Leonie Haimson, founder of Class Size Matters, is a major figure in New York City education circles.

She wrote this post about the reporting of the state test scores. First, the public learned that the test scores were up. Next, those who bothered to read Commissioner Elia’s statement that accompanied the release learned that this year’s scores were not comparable to previous years’ scores. But then they saw Commissioner Elia and the media celebrating the test score gains that were not comparable to previous years.

What you will learn from her post is that there is almost always a political slant in reporting scores, especially these days, when so many politicians want to claim credit for rising scores. If officials want the scores to look good, they will magnify gains. Or they can change the passing mark to create artificial gains. Or they can convert raw scores to higher scores. When they first get started, they want the scores as low as possible so they can claim gains afterwards.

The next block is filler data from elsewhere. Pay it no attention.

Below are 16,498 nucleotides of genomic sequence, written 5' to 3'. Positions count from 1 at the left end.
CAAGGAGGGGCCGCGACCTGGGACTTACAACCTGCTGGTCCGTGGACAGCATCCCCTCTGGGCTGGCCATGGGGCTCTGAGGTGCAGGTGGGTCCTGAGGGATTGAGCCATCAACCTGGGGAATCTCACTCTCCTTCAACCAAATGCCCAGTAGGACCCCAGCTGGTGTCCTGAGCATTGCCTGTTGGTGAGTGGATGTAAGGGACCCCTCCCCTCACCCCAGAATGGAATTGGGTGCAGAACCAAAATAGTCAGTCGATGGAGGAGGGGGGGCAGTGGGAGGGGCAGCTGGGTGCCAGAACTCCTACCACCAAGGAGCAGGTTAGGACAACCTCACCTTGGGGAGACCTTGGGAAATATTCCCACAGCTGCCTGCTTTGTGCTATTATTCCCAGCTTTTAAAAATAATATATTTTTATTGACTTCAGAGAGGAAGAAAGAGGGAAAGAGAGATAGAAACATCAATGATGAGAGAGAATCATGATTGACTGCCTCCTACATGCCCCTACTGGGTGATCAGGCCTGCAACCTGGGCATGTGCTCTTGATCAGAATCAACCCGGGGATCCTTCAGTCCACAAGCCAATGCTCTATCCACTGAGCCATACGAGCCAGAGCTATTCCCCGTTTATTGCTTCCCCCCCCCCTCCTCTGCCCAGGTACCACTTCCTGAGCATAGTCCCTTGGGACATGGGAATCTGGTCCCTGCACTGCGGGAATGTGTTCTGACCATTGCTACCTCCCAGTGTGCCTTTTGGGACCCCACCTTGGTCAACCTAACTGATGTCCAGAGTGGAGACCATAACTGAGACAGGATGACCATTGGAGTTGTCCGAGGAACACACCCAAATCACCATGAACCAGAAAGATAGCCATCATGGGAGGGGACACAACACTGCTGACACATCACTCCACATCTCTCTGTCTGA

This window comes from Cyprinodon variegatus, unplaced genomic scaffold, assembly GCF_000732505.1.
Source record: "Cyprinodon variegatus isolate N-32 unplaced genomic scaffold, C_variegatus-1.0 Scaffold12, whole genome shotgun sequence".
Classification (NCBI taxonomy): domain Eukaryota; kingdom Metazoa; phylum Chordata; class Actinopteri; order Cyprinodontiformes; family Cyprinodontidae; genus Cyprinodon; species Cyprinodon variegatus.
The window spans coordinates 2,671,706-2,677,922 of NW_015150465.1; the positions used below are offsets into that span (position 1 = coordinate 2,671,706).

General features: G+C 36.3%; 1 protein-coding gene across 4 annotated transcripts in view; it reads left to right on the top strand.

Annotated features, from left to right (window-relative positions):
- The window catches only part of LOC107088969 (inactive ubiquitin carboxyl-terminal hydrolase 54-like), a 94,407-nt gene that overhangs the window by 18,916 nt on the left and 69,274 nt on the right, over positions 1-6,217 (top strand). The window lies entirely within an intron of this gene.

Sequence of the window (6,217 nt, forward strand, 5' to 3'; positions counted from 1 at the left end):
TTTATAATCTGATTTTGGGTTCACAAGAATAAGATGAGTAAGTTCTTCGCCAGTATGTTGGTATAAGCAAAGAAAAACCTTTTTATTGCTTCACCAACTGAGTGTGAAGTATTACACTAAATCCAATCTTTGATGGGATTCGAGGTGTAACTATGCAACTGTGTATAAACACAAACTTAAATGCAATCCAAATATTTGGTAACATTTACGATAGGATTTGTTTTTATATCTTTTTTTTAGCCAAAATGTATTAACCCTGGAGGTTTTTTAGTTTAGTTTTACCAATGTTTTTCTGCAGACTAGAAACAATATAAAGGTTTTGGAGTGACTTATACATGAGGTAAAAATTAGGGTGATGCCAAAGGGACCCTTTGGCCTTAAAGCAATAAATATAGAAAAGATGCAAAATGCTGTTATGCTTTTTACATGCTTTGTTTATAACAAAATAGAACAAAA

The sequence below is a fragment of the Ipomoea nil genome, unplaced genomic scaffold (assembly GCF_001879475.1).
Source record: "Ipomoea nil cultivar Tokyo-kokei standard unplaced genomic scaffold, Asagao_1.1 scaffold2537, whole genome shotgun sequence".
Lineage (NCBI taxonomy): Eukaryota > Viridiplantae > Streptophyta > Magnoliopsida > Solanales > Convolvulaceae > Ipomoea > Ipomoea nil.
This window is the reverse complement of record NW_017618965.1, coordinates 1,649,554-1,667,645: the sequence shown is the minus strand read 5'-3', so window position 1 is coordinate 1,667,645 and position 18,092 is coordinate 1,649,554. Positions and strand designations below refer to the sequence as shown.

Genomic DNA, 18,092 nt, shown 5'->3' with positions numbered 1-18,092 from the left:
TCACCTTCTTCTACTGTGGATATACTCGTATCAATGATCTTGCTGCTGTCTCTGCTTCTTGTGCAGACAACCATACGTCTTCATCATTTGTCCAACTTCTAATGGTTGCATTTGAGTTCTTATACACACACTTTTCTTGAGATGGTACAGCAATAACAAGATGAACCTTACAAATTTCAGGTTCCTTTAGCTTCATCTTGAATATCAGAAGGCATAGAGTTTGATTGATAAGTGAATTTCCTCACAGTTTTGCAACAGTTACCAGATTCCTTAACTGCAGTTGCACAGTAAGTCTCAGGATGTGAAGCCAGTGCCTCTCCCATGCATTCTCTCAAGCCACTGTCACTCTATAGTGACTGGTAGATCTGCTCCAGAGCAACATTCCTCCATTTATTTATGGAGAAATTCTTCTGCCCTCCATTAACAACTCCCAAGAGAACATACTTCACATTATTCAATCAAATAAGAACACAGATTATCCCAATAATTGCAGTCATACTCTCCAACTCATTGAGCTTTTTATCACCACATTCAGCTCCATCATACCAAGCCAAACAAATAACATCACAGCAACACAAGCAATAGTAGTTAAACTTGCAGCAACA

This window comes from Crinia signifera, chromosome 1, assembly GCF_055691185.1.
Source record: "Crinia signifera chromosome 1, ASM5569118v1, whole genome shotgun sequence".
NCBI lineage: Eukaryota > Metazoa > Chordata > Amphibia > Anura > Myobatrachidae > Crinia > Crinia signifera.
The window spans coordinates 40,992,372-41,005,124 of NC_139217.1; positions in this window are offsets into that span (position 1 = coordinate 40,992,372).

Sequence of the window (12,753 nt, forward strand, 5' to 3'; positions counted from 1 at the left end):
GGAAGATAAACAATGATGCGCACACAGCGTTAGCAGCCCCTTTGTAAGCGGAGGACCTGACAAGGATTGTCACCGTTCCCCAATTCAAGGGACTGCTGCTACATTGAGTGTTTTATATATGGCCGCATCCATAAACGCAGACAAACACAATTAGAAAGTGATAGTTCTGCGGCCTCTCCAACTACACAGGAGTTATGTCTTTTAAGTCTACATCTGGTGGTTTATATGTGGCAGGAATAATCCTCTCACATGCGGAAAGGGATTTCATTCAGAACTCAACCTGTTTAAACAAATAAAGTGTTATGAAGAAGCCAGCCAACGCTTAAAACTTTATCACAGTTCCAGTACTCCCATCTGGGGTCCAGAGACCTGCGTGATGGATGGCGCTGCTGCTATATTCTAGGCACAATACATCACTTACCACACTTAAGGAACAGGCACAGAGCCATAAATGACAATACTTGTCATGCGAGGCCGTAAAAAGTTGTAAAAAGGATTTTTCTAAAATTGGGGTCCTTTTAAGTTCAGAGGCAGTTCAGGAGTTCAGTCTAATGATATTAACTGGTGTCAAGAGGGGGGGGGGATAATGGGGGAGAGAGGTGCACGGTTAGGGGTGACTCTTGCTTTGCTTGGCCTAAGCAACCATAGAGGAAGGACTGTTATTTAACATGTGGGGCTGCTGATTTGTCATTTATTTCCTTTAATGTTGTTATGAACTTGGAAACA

Leonie provides the historical context that was absent from reporting on this year’s scores. We have seen this play before. We saw the scores go up and up and up from 2002-2009. Then an independent team of researchers studied the tests and the state acknowledged score inflation. And the scores came crashing down. But not until after Mayor Bloomberg was safely re-elected to a third term, based in large part on the historic improvement in test scores (that disappeared in 2010).

It is time to admit that the scores are malleable. What do they represent? One thing for sure is that the kids with the advantages are always at the top, and the kids without the advantages are always at the bottom. No matter how often we test, no matter what the test, the results are unchanged year after year.

Maybe it is time to step back from the incessant testing and to focus instead on interventions that might change the life chances for children and the educational outcomes as well.